We highlighted that on average, defined contribution fund members could expect to retire on 39% of their final pensionable income. One solution for this is to increase the normal retirement age, but it is a solution that does not apply equally across all industries and all classes of workers.
For example, physically demanding work lends itself to earlier retirement, while jobs involving people skills or intellectual effort may lend themselves to later retirement. Because all of this links to productivity, we suggested de-linking the retirement age from the pension fund. How a company determines its retirement age is clearly a function of their recruitment needs and demand for skills.
We understand that most people don’t realise that South Africa has no mandatory retirement age. Companies and retirement funds determine these. This means that there has been no public policy decision in favour of older workers over younger, whether based on concerns about youth unemployment or any other justification. In South Africa, we need to acknowledge that skills shortages can have as crippling an impact on economic growth as unemployment.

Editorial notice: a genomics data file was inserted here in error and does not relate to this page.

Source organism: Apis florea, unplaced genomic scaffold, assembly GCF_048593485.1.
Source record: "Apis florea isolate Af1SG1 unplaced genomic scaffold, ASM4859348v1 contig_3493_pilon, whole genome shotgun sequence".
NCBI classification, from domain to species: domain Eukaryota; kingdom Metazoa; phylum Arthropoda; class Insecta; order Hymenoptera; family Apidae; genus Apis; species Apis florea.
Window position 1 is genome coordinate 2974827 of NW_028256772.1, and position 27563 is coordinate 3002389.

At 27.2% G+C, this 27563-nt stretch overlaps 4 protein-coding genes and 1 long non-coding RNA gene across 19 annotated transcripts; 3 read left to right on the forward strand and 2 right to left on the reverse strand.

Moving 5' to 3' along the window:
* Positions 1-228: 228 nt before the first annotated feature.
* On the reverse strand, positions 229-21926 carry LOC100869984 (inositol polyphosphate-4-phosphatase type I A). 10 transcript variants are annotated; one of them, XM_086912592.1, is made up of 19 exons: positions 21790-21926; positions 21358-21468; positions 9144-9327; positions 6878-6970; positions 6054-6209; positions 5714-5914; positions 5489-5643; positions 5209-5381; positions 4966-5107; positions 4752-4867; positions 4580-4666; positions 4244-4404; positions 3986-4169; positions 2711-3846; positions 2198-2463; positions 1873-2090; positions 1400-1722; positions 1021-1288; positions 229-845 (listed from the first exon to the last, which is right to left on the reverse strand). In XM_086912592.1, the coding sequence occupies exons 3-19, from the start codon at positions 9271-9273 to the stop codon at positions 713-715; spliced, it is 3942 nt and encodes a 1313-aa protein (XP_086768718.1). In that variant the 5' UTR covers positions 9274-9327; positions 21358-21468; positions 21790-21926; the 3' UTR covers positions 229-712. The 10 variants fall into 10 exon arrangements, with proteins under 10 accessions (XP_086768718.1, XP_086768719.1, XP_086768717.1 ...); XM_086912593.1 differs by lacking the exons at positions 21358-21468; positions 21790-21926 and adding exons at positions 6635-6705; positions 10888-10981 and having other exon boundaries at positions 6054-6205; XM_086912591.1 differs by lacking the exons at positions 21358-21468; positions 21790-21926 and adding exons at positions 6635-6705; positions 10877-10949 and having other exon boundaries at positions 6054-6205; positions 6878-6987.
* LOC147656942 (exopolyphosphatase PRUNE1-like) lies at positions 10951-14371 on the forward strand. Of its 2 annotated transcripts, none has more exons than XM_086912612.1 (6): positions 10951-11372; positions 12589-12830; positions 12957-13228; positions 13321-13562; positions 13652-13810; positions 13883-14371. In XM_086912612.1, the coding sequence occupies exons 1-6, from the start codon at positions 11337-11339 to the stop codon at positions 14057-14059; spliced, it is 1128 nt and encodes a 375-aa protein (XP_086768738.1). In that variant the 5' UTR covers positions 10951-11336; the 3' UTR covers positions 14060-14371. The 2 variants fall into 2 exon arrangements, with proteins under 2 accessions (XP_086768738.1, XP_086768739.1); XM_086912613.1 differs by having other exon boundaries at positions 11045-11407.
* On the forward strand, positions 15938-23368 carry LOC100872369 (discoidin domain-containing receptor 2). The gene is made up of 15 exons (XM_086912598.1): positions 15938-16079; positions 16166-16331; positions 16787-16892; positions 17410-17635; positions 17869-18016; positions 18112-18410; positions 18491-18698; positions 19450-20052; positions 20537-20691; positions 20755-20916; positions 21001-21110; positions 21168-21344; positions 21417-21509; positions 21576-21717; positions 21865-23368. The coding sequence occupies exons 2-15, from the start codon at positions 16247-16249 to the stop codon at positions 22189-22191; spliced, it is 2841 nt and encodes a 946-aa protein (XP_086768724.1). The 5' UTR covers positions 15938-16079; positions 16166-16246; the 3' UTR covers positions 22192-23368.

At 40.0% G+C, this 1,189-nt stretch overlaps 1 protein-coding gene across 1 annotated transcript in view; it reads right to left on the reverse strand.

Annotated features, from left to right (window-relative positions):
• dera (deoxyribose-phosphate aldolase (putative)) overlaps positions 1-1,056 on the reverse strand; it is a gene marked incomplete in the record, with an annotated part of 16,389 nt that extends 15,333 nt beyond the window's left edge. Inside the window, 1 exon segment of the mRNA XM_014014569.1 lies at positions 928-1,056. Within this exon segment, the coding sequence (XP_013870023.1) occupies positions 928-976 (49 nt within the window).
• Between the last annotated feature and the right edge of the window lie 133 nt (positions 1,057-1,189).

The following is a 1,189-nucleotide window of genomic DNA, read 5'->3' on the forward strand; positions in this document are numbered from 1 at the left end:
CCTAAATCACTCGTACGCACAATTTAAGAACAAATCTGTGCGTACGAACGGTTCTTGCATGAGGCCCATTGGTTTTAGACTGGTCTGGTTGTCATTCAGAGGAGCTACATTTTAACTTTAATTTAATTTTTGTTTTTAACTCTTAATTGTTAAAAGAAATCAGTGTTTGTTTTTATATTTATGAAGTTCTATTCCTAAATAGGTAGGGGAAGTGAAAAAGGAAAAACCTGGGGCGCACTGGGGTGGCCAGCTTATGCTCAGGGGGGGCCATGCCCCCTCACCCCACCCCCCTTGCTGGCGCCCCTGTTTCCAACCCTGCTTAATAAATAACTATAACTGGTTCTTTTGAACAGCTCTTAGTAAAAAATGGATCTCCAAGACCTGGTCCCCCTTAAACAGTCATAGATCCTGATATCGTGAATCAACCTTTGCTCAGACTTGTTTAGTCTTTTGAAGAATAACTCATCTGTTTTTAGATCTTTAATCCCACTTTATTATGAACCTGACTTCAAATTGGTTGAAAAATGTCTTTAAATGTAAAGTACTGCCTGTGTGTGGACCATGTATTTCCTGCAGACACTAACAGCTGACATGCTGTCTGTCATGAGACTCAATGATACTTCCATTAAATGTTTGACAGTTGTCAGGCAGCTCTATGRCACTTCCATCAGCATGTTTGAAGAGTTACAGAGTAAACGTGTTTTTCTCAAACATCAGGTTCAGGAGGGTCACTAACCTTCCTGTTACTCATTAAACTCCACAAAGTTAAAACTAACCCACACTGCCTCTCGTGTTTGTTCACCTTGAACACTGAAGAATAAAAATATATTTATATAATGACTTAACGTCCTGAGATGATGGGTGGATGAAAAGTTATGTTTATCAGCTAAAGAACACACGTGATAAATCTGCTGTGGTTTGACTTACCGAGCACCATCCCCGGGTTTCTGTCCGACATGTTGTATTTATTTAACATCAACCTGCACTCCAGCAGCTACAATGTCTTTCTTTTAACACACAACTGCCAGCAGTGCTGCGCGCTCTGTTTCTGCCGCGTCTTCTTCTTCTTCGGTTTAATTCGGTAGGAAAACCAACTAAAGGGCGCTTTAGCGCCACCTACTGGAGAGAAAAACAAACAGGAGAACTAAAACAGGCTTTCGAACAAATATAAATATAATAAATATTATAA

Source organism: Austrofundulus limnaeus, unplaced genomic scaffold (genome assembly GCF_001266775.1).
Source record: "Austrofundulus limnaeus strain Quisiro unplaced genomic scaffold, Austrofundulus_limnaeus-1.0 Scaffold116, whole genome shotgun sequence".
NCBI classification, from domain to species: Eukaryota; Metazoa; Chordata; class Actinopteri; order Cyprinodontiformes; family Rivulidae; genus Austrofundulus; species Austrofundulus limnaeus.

Equally problematic is the additional state burden of providing for a ballooning population of retirees who are underfunded. Additionally, research on how the human brain ages highlights that the older brain often has a better capacity for strategic and visionary thinking; a greater capacity for the kind of empathetic insights that great leadership demands.